Of course, things need to be checked out. In addition, we are generally not content to rely on what others tell us. There is a need for us to know things on our own. Our nature is to be inquisitive. By nature, our minds are opposed to accepting matters on faith alone. Secondhand evidence will usually not satisfy our curiosity. The purpose of the mind's logic is to inquire, investigate and make decisions based on facts.

However this method, as normal and sensible as it may seem, is flawed and hazardous. Therefore, in spite of this inclination with which Hashem created us -- it must, as with any other aspect of our personalities, be limited, controlled and at times even completely suspended. If not, there can be dire consequences.

Here HaKodosh Boruch Hu was the shadchon -- the matchmaker. We are His people and Eretz Yisroel is His Land. We should have had perfect faith and trust. Therefore, it was this mistrust, this lack of full and perfect faith in Hashem, that brought on the need to send the spies. Hashem said the Land was good in all ways. HaKodosh Boruch Hu should have been trusted completely; we should not have had a need to send the spies.

Initially, the spies were all great individuals with honorable positions. The sefer Mesillas Yeshorim (Chapter 11) writes that the underlying cause of the spies' mistake and sin was the desire for honor, "According to the opinion of Chazal, the spies who besmirched the Land brought death to themselves and their whole generation. They were fearful that perhaps their prestige would be lessened upon entering the Land, for they would no longer be princes for Klal Yisroel and others would be appointed in their stead."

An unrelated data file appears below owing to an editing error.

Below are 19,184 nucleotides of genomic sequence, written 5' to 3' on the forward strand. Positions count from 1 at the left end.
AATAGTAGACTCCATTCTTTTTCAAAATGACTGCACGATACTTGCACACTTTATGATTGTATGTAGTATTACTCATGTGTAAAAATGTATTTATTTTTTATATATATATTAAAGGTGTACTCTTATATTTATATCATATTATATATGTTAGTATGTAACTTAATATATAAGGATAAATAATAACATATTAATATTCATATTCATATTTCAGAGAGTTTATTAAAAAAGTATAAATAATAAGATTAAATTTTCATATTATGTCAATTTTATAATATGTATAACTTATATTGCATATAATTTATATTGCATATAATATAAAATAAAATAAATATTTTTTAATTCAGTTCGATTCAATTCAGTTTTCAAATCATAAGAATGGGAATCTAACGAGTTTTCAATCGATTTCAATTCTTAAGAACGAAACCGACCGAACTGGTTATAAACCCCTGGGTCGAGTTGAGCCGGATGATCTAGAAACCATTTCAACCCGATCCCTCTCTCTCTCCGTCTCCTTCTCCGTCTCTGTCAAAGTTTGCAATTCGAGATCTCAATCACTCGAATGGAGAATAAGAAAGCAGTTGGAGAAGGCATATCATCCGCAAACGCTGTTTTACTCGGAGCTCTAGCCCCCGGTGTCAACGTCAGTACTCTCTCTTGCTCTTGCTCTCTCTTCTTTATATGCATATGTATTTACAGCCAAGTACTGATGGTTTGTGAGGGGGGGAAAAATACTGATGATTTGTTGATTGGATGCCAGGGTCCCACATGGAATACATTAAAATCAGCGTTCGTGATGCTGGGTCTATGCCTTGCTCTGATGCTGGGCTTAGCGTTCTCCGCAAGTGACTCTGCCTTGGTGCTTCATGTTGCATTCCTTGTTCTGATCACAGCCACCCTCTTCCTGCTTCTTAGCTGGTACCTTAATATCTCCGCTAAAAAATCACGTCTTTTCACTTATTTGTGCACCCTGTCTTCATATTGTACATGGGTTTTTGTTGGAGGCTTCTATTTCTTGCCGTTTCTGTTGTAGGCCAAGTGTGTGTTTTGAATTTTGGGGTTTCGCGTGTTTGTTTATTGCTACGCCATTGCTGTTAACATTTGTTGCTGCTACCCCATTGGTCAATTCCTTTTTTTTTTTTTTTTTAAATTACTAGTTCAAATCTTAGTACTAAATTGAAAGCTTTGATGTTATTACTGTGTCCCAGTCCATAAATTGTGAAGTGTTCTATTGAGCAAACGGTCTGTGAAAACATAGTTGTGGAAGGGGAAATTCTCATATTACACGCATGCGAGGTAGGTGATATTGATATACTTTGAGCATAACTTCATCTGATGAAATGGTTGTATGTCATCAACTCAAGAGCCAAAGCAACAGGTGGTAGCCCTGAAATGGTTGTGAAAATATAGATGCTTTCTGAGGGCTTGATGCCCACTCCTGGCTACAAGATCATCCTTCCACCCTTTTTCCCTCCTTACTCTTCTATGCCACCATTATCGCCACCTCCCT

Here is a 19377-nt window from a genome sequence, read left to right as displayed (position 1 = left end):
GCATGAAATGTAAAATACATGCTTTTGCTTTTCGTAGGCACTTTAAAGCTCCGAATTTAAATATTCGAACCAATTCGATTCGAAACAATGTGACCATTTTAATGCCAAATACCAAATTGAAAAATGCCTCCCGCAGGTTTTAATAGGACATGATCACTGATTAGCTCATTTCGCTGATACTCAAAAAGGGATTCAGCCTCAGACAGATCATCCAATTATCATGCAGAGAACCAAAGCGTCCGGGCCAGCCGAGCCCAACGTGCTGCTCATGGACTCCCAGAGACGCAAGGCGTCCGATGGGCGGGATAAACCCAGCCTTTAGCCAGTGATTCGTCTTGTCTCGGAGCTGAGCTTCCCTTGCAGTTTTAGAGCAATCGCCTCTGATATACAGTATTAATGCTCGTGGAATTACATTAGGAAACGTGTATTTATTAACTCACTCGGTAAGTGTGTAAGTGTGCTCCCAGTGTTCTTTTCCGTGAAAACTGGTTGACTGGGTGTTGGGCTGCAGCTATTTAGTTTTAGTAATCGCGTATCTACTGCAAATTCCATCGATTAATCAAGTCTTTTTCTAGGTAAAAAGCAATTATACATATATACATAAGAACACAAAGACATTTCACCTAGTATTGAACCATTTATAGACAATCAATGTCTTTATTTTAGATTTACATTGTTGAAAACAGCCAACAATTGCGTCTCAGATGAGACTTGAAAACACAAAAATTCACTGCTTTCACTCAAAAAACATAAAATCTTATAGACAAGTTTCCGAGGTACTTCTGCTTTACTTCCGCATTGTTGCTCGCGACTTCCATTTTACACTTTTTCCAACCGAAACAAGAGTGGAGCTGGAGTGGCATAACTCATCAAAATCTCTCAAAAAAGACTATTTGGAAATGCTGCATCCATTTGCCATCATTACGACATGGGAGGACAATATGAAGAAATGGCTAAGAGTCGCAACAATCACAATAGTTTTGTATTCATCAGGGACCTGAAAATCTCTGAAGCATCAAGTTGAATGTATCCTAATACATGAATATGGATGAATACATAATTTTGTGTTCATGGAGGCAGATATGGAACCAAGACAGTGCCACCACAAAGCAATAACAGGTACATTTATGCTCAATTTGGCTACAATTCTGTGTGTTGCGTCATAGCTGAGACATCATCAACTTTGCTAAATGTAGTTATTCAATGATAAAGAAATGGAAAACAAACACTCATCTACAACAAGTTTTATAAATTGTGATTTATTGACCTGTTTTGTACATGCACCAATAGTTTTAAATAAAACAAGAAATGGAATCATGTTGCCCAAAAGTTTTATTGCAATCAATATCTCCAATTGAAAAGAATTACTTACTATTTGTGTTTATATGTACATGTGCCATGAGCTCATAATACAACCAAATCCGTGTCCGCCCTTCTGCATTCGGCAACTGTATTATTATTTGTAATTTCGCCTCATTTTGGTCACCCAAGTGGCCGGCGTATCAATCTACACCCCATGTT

By nature, our desire for recognition and prestige is unquenchable; as the Mesillas Yeshorim continues, "The desire for honor is even greater than the desire for wealth, for it is possible for a person to overcome his inclination for wealth and other pleasures. However, honor is persistent, for it is impossible for him to bear to see himself less than his friends."

The thought of being replaced by new princes was unbearable; hence, anticipation of that possibility brought disaster to that entire generation.

The spies, with their ever-so-slight, and perhaps even unknown, self-concerns, were moving -- as they approached Eretz Yisroel -- away from the path of siyata deShmaya. Upon their return, they said (Bamidbar 13:32) that the Land "consumes its inhabitants." It was true, for that was exactly what they saw. Hashem made a plague at the time. Everywhere they went, they witnessed death and funerals. Therefore, they assumed that it was not a good place for people to settle.